Today’s highlight was the antique wooden train that rides on a narrow gauge track and has been rolling along since 1912 across the 27 kilometers from Palma to Soller. This old timber-paneled bone shaker winds along Palma’s streets before heading through gorgeous countryside that reveals rows of olive trees with tiny ochre colored villages in the distance; all nestled in the surrounding mountains. The occasional curves in the track offer a wonderful look back at the port of Palma below. There are a series of tunnels that present themselves before eventually we arrived in a clearing across a viaduct and then one last tunnel entrance before the slow roll down into the absolutely charming town of Soller.
In Soller, it is time for a café cortado and a wander through the charming streets that spoke out of the central plaza. Then we grabbed the tram that took us all the way down to the port. How charming the port was with its beautiful beach, the promenade with lovely restaurants, and spectacular views across the bay with the promise of more isolated beaches on the other side. At this point, it is possible to take the boat to Salobra and then head all the way back to Palma by sea. However, we elected to take the bus to the towns of Deià and Valldemossa.
The drive to Deià was spectacular, adding to the Gems of Mallorca. There were a series of sharp turns against the mountain backdrop of the Puig des Teix. The rocky landscape is terraced with dry stone walling and there are miraculous groves of citrus fruit, almond trees, and olive trees.
We headed to La Casa de Robert Graves – a beautiful three-story stone house sitting amongst colorful gardens which serves as a museum of the writers’ works. The home is also a fascinating look at the home interiors, his writing studio, and a compelling video of his life of works that spalls endlessly as part of the show.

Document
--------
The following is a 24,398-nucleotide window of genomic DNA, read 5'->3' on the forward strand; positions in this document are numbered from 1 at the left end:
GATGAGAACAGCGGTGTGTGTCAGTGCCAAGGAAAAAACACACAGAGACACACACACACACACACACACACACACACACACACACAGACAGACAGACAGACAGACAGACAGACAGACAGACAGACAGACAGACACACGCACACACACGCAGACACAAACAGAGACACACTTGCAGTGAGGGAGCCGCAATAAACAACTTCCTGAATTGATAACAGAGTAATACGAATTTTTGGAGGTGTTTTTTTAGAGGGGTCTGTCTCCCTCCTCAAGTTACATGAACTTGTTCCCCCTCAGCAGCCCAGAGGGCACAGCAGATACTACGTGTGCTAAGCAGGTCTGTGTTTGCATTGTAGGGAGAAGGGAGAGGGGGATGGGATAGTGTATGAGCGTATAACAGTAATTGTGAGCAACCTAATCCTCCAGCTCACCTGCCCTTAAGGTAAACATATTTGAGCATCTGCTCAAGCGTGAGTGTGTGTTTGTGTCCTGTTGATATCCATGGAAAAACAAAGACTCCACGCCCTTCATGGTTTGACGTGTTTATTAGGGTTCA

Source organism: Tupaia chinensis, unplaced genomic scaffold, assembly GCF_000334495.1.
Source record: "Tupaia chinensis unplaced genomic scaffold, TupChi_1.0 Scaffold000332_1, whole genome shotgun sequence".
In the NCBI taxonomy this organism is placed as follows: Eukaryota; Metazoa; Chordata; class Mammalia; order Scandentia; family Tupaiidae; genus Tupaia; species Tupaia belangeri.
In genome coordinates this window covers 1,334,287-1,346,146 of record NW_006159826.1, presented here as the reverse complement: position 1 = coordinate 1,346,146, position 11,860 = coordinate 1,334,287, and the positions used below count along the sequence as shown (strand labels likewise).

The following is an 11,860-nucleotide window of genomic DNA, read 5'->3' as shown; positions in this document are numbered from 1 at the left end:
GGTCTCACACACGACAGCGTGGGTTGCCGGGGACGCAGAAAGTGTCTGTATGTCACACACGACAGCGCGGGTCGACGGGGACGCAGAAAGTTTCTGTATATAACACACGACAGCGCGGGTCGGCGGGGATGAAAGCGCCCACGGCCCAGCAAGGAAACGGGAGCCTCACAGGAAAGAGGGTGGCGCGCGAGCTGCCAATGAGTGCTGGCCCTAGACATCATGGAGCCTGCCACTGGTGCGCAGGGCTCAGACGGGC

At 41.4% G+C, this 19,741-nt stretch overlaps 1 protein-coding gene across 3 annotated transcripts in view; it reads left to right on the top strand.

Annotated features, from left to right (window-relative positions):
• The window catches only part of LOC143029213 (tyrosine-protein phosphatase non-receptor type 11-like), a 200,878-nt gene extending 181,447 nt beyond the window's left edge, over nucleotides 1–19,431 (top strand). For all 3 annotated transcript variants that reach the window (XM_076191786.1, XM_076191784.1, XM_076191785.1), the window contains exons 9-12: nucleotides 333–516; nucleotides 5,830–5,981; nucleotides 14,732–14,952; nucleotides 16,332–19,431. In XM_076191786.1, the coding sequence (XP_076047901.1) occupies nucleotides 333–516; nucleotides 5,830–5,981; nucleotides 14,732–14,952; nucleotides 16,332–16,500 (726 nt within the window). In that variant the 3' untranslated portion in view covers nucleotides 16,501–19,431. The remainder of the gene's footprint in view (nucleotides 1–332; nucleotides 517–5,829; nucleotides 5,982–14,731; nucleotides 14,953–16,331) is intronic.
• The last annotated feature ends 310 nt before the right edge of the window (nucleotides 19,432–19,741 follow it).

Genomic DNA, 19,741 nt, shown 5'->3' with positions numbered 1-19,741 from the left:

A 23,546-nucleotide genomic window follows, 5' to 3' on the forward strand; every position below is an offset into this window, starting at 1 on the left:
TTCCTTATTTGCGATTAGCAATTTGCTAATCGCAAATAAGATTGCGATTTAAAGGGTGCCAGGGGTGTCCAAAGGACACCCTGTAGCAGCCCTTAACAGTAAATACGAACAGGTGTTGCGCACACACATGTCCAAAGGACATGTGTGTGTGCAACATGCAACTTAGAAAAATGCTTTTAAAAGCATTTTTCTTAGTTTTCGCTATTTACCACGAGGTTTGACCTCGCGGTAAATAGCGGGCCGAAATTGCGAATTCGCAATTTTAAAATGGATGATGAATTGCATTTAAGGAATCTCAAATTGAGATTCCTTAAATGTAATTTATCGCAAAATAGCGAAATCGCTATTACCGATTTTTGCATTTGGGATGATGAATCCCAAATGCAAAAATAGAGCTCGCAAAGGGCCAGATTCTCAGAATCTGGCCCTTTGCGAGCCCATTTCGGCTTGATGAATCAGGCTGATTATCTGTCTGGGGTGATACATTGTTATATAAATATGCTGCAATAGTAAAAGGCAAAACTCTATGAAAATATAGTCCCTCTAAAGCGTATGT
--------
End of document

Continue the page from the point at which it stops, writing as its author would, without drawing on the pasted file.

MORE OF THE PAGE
Graves moved to Mallorca in 1929 and abandoned the house in 1936 due to the Civil War. He then moved back 10 years later to find that his housekeeper had kept it perfectly intact as if he had simply popped out to the store. I could have stayed there longer. This was the house where “I, Claudius”, one of my favorite books, was written. However, the day was running out on us and we had yet to visit Valdemossa.
Valldemossa is another gem on this beautiful island. The Real Cartuja de Valldemossa, the monastery, dominates the town and all of the cobble streets point towards it.
We had picked up our guide in Soller amidst groans from the group. Although he was fairly unspectacular, I had grown to ignore him and replaced his droning of dates with fanciful images of a time gone by in this beautiful place. As is the case with so many guides, he was not cut out to present facts and figures in any way, shape, or form that would make it interesting or curious to the casual bystander. On the contrary, he was determined to drone on about dry stone walling and the Moorish invasion that took place in 1906! We were not sure if he was talking about immigration problems or if he had slipped up by a 1,000 years! But he was happy and we did not question it.
As we walked through the monastery, it was easier to imagine and discover for oneself this place where Frédéric Chopin and George Sand stayed during a particularly bad winter in 1838. Even though George Sand wrote unfondly of her time there in the book “Un hiver à Majorque,” the town has made its name on the basis of the miserable six months that they spent there.
Her unkind words have been translated into millions and millions of tourist dollars as the town makes the most of the composers name and honors him each year with a festival. You can even visit the monastic cell that the two bohemians stayed in during that time. It was quite the scandal and sadly they did not stay to enjoy the gorgeous summer months that surely would have prompted a more positive book called possibly “Un étè à Majorque”! Oh well!
History has a way of righting itself and we had to get back to Palma for another 10:00 pm dinner with a drink and conversation along the waterfront. Such is life in the Balearic Islands.